Paul Konerko’s career is ending quietly.
There’ll be no pre-game farewell ceremonies at ballparks around the league, and Metallica won’t set up shop at US Cellular Field to serenade him with a live rendition of his walk-up song, “Harvester of Sorrow.”
That wouldn’t be his style.
Konerko’s just a guy who showed up for seventeen years and did his job so well, so consistently, and so quietly, that folks who aren’t Chicago White Sox fans can be forgiven for underestimating his value to the game.
He’s been the face of the Sox for a decade, turning down two opportunities to chase large free agent contracts along the way. During the 2005 World Series, his Game Two grand slam catapulted the Sox to their first world championship in 88 years and, in acknowledgement of his loyalty and quiet leadership, he was named captain the following spring. Soon, his number 14 will hang next to the other all-time White Sox greats at “The Cell” and a statue of his likeness will reside on the outfield concourse.
In a just world, his plaque would hang in Cooperstown, too.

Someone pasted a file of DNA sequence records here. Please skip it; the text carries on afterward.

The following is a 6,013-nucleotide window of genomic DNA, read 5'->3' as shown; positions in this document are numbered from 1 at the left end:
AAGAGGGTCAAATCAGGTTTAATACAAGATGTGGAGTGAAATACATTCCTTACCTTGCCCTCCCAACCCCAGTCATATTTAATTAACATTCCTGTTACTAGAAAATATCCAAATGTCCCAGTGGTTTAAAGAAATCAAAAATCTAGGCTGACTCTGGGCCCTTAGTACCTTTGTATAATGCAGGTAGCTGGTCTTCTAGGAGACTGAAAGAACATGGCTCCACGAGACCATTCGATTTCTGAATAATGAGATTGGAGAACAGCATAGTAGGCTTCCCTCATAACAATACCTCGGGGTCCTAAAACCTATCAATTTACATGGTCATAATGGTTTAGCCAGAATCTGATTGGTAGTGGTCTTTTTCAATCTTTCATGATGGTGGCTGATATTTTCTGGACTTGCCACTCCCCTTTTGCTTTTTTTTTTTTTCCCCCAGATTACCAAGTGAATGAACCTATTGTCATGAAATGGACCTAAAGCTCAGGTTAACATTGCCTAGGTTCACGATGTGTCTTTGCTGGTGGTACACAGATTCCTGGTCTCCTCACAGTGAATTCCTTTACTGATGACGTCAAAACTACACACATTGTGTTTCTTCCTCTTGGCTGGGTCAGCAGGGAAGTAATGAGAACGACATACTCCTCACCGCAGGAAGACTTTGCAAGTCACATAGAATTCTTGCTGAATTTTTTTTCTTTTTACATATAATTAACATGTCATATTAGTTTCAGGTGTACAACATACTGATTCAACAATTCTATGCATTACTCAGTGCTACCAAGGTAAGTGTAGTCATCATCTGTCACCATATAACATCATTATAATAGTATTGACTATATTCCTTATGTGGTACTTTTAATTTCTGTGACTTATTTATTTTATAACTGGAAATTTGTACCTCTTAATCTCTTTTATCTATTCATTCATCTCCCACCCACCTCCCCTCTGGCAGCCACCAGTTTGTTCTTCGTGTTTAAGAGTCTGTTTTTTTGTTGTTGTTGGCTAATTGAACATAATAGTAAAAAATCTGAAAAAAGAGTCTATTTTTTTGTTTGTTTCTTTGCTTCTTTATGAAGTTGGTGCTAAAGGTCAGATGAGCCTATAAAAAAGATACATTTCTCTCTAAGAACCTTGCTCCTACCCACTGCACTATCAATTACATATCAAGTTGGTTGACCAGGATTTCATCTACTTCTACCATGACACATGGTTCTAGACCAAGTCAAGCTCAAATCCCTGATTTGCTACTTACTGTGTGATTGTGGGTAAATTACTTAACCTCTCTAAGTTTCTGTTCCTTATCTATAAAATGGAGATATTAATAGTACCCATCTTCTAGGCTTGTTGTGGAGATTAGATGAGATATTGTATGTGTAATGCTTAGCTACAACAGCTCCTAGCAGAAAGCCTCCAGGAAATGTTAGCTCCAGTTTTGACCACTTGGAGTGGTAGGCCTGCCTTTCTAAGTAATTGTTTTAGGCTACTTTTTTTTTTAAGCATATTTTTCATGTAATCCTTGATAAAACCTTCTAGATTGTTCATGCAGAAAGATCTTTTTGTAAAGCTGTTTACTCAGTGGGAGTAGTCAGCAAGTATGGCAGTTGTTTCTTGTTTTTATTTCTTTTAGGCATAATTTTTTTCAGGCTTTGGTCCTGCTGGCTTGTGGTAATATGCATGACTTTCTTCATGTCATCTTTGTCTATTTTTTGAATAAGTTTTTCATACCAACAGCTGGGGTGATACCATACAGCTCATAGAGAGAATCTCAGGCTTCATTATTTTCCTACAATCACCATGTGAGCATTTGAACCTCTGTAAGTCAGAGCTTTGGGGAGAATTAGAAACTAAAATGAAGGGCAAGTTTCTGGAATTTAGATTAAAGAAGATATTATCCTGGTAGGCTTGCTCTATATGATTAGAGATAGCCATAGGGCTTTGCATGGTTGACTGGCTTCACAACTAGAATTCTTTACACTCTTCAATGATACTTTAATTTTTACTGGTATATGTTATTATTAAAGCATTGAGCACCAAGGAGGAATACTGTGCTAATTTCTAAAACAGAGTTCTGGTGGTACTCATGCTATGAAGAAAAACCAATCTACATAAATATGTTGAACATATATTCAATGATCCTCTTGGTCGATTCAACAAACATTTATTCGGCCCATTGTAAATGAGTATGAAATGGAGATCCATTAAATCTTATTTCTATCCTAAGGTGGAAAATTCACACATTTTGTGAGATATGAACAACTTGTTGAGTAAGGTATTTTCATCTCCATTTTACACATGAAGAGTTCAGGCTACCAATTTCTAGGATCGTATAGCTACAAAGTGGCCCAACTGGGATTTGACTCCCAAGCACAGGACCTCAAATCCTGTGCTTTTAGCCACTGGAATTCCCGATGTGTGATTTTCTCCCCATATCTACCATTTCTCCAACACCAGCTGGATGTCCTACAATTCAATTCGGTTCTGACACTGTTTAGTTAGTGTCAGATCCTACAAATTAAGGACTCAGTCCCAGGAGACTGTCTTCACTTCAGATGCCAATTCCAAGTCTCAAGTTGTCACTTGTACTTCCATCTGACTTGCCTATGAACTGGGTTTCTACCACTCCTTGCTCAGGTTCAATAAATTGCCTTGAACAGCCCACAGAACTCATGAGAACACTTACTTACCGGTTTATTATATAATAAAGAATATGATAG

I’m not one to get hung up on these kinds of arguments, but there’s a case to be made for the likes of Konerko. In addition to the impact he’s made on White Sox history, his body of work stands out among all big leaguers for its consistency and longevity. With 434 career home runs, .356 OBP, and .491 SLG, the six-time All-Star rubs shoulders with Hall of Famers Reggie Jackson, Dave Winfield, Tony Perez, Jim Rice and Billy Williams.
While he’s an outlier in terms of WAR and JAWS, Konerko compiled his numbers with a lunch bucket, dogged determination and a commitment to approach bordering on the maniacal. And he did it during an era of inflated offense when many of his peers opted for a pharmaceutical edge.
Paul Konerko probably won’t get that plaque in the Hall of Fame, and that’s a shame, because he’s one superstar who could help class up the joint.
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